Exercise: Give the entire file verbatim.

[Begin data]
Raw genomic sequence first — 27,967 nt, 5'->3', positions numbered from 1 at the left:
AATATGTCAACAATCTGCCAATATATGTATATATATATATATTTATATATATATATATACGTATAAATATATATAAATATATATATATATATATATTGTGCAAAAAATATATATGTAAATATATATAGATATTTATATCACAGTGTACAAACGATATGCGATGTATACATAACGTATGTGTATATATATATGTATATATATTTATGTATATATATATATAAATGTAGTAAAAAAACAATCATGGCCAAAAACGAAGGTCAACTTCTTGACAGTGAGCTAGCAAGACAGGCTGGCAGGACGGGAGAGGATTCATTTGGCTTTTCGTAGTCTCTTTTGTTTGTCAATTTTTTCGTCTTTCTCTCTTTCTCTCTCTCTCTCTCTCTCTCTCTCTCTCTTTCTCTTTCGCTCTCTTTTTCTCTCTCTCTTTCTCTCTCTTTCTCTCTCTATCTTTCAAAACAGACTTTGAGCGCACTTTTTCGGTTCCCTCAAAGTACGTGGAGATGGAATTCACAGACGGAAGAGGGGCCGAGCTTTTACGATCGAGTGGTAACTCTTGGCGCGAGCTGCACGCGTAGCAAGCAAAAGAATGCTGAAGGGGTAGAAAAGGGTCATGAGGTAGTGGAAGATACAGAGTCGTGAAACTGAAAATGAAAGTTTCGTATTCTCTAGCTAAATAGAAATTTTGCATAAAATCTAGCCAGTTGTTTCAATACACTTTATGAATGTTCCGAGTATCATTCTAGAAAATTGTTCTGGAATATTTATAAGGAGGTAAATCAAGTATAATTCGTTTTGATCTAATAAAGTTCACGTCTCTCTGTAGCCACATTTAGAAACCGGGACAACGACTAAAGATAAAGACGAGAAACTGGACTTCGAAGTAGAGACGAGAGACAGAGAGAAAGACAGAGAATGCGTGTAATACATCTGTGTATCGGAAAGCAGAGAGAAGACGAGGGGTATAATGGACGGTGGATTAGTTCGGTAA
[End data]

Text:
Raw genomic sequence first — 27,967 nt, 5'->3', positions numbered from 1 at the left:
AATATGTCAACAATCTGCCAATATATGTATATATATATATATTTATATATATATATATACGTATAAATATATATAAATATATATATATATATATATTGTGCAAAAAATATATATGTAAATATATATAGATATTTATATCACAGTGTACAAACGATATGCGATGTATACATAACGTATGTGTATATATATATGTATATATATTTATGTATATATATATATAAATGTAGTAAAAAAACAATCATGGCCAAAAACGAAGGTCAACTTCTTGACAGTGAGCTAGCAAGACAGGCTGGCAGGACGGGAGAGGATTCATTTGGCTTTTCGTAGTCTCTTTTGTTTGTCAATTTTTTCGTCTTTCTCTCTTTCTCTCTCTCTCTCTCTCTCTCTCTCTCTCTTTCTCTTTCGCTCTCTTTTTCTCTCTCTCTTTCTCTCTCTTTCTCTCTCTATCTTTCAAAACAGACTTTGAGCGCACTTTTTCGGTTCCCTCAAAGTACGTGGAGATGGAATTCACAGACGGAAGAGGGGCCGAGCTTTTACGATCGAGTGGTAACTCTTGGCGCGAGCTGCACGCGTAGCAAGCAAAAGAATGCTGAAGGGGTAGAAAAGGGTCATGAGGTAGTGGAAGATACAGAGTCGTGAAACTGAAAATGAAAGTTTCGTATTCTCTAGCTAAATAGAAATTTTGCATAAAATCTAGCCAGTTGTTTCAATACACTTTATGAATGTTCCGAGTATCATTCTAGAAAATTGTTCTGGAATATTTATAAGGAGGTAAATCAAGTATAATTCGTTTTGATCTAATAAAGTTCACGTCTCTCTGTAGCCACATTTAGAAACCGGGACAACGACTAAAGATAAAGACGAGAAACTGGACTTCGAAGTAGAGACGAGAGACAGAGAGAAAGACAGAGAATGCGTGTAATACATCTGTGTATCGGAAAGCAGAGAGAAGACGAGGGGTATAATGGACGGTGGATTAGTTCGGTAA